Munfordville, Kentucky and Wiltshire, England have some things in common. They’ve both seen civil war battles, they are both predominantly rural and they both have Stonehenges. The difference is that one henge is from the neolithic period and ours is from the turn of this 21st century.
Kentucky Stonehenge was built by the former mayor of Munfordville, Chester Fryer. He recently shared this with Pat McDonogh of Louisville’s Courier Journal, “One day I was on the computer and saw Stonehenge and I said, ‘I can build that.’ I sat there and studied it and figured out how many feet across it is and where each rock sits. It’s built just like the first one. I did it all myself. I never could work with nobody because they get to telling you how to do it and mess you up,” he said.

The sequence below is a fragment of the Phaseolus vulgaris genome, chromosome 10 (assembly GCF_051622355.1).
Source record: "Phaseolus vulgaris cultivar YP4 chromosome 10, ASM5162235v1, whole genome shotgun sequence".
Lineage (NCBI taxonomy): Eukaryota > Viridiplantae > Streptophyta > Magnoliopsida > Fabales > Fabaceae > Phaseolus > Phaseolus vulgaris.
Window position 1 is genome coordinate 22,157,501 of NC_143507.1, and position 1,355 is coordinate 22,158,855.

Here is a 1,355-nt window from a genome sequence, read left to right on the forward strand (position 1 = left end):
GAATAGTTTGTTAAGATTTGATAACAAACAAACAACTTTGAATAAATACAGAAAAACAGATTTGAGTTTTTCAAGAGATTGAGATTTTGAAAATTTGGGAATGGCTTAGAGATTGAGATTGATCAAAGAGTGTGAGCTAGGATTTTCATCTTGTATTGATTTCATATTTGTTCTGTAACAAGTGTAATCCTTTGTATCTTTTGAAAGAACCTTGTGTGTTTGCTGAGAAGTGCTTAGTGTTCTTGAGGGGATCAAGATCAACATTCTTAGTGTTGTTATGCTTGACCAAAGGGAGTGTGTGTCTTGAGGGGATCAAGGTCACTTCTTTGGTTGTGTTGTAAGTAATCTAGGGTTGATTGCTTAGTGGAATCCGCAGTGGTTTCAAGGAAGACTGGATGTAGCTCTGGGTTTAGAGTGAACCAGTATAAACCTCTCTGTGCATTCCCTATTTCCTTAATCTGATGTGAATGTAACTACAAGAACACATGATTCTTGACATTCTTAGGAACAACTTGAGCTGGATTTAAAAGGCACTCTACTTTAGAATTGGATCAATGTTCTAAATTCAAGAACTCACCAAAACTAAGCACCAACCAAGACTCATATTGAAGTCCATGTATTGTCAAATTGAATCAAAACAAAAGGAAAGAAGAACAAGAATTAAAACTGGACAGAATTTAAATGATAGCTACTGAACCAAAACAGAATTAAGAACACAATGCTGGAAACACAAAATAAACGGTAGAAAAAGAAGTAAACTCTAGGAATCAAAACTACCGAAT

Fryer’s circle of rocks has the same diameter, same spacing and the same number of rocks as the original Stonehenge. They are aligned with the compass and the sun shines right through them on the longest day of the year, Summer Solstice.
Fryer also shared with McDonogh, “In 2000, I went over a thousand acres of ground getting the rocks. I bought ‘em all for $10 a piece. I cut the ends off and poured cement around them and stood ‘em up. That’s the reason I can’t breathe good now, from cutting all those stones. I’ve probably only got $4,000 to $5,000 in it.”
That sounds like a bargain to us!
So if you’re traveling down Interstate 65 in Kentucky, slide off that exit 65 – and just about a mile down the road you’ll find this new creation of one of the world’s oldest attractions. Google & Siri know just where it is if you ask them to take you there. It’s in Chester’s neighborhood, right beside his house, where he has public parking for all admirers. See you there!